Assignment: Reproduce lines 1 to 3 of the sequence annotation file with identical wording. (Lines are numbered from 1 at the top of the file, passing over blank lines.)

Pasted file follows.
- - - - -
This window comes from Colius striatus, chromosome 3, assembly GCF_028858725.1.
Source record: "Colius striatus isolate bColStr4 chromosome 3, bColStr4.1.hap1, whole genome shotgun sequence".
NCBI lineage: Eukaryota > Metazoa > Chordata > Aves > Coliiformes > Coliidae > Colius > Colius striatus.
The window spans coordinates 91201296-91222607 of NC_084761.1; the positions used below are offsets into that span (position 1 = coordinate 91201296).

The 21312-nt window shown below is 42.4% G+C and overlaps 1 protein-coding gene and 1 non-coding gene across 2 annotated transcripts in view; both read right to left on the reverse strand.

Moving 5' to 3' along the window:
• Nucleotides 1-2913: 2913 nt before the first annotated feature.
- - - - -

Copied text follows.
This window comes from Colius striatus, chromosome 3, assembly GCF_028858725.1.
Source record: "Colius striatus isolate bColStr4 chromosome 3, bColStr4.1.hap1, whole genome shotgun sequence".
NCBI lineage: Eukaryota > Metazoa > Chordata > Aves > Coliiformes > Coliidae > Colius > Colius striatus.